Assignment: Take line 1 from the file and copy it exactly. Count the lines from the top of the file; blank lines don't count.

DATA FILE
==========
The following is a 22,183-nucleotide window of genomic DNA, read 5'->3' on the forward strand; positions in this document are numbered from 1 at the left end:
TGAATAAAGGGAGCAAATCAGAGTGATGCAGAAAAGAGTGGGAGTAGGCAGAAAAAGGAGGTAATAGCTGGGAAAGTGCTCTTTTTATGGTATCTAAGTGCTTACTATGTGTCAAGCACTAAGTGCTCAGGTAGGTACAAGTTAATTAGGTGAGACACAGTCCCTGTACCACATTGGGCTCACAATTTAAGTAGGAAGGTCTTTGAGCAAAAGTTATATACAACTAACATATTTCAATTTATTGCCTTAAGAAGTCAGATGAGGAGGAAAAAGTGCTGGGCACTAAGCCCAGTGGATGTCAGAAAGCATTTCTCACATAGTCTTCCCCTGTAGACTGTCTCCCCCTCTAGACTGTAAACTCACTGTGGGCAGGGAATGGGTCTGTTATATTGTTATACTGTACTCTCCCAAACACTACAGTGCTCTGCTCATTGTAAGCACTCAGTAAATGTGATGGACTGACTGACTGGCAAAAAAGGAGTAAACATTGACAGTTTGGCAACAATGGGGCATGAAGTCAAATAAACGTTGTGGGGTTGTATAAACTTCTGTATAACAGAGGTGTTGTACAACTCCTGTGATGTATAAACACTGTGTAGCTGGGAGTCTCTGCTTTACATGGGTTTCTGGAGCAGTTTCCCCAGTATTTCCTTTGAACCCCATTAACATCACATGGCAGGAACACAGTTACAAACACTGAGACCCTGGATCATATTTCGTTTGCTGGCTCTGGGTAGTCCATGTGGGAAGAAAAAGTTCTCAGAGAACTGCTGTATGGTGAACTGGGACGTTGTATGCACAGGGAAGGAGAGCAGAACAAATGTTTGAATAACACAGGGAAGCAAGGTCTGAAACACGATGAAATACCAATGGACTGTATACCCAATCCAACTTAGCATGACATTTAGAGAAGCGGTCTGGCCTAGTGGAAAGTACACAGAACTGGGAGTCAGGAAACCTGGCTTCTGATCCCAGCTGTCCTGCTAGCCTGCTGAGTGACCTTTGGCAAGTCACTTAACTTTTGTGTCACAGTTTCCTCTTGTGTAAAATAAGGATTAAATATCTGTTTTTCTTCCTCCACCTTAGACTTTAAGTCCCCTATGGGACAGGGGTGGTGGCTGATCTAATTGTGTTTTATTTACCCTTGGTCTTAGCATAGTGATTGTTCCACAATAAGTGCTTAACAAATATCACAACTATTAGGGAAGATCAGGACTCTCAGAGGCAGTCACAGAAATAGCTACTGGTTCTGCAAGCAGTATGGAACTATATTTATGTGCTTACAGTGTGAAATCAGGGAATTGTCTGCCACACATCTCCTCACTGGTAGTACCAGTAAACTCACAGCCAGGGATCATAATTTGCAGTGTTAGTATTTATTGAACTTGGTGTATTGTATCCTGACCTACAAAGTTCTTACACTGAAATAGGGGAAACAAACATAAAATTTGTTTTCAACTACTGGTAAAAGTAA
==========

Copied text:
The following is a 22,183-nucleotide window of genomic DNA, read 5'->3' on the forward strand; positions in this document are numbered from 1 at the left end: